The Federal Communications Commission took a small step on Wednesday toward making it easier both for people to be connected directly with emergency services and for first responders to locate 911 callers faster.
The FCC published its proposed rules showing how the agency plans to implement two new laws, the first being Kari’s Law , which requires facilities operating multi-line telephone systems, or MLTS, to enable direct access to a 911 operator without the need first to dial a number to reach an outside line. The second is a requirement of RAY BAUM’S Act , which requires the FCC to ensure a 911 caller’s “dispatchable location” is conveyed with every call, “regardless of the technological platform used.”
The FCC says it plans to bundle its 911 requirements together to ease the administrative burden on the businesses and institutions that will need to follow the new requirements, which could include purchasing or upgrading their phone systems.
To implement Kari’s Law, the FCC says it will adopt new direct-dial and notification rules governing 911 calls made from multi-line telephone systems. The new requirement is applied directly to makers of those systems, prohibiting the sale or lease of any that is not pre-configured for direct 911 access.
For one section of RAY BAUM’S Act, which is an expansive telecommunications law that allocates $672 million in funding to the agency over two years, the FCC is proposing to add dispatchable location requirements to its existing 911 rules that apply to fixed telephony providers, voice over internet protocol (VoIP) providers, and internet-based telecommunications relay services.
“Emergency calls from MLTS stations generally only provide [emergency call centers] the telephone or circuit number of the system’s outgoing trunk, and not the emergency caller’s individual station number,” the FCC’s notice of proposed rulemaking reads.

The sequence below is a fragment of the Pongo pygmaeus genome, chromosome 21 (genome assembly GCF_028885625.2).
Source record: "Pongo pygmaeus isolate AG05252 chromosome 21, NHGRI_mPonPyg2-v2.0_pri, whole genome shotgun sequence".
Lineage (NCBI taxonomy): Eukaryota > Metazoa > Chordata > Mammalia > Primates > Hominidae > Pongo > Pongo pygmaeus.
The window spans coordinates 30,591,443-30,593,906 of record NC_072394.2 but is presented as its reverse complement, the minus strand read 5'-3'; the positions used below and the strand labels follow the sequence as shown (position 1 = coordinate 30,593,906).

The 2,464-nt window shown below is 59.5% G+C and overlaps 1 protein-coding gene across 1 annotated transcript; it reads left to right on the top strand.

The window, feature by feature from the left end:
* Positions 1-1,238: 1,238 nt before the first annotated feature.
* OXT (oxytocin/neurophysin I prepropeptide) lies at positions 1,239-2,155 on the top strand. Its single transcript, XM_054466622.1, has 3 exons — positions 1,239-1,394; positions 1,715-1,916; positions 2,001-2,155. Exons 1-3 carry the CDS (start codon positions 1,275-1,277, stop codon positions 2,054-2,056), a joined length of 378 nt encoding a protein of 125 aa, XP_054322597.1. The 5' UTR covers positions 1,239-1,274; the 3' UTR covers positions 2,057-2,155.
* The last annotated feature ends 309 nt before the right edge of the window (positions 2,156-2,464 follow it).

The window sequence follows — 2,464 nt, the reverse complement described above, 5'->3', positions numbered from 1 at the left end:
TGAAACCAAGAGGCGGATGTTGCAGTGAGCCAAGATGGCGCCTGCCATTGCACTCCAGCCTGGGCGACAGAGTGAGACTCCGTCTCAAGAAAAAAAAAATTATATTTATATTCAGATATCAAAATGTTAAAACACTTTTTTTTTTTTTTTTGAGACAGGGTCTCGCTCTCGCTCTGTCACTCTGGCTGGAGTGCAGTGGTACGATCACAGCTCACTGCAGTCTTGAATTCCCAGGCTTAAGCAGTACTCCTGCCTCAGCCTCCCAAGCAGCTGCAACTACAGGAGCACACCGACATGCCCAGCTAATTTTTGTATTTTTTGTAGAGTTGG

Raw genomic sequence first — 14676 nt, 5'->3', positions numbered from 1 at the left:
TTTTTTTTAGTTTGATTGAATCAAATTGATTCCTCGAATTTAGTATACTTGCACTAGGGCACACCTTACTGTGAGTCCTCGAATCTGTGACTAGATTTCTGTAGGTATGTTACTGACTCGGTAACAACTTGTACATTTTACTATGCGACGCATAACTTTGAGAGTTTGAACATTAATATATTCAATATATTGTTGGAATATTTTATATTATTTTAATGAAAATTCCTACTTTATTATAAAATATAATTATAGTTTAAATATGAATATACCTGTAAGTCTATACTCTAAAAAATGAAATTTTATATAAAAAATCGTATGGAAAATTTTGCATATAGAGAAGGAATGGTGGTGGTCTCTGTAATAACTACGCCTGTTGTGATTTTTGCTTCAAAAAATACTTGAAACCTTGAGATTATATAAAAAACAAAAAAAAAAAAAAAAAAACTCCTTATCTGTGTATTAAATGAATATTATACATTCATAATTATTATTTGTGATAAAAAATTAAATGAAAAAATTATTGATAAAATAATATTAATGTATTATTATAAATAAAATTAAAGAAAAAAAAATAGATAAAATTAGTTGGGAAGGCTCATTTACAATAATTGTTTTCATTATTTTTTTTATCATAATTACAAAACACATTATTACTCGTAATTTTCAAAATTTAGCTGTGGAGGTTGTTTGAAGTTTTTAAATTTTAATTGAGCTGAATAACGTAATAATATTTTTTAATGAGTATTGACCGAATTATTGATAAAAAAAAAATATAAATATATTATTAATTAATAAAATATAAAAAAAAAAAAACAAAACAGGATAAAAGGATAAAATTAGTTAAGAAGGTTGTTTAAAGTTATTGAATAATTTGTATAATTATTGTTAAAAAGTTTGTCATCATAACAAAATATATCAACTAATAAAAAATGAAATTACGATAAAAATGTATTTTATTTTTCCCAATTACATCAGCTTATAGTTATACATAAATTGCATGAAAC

The FCC says it will also “consider the feasibility” of requiring caller locations to be transmitted from other platforms and services that can dial 911 but that are not currently governed by the agency’s existing 911 requirements. This will not include wireless calls, however, which are already subject to their own set of location-accuracy requirements.
The National Emergency Number Association, which has provided model legislation to states seeking to meet MLTS requirements, applauded the FCC’s recent rulemaking proposal.
“In a time of crisis, any caller should be able to dial 9-1-1 directly, reach a trained public safety professional, be quickly and accurately located, and obtain assistance promptly — no matter the phone or phone system,” said Dan Henry, NENA’s director of government relations. “This issue has long been a priority for NENA, and despite its successful efforts with many states, direct access to 9-1-1 is still not a reality for many of those living and working in offices, factories, hotels, dormitories, and hospitals.”
Kari’s Law was enacted in February, while RAY BAUM’s Act was signed into law as part of an omnibus spending bill in March.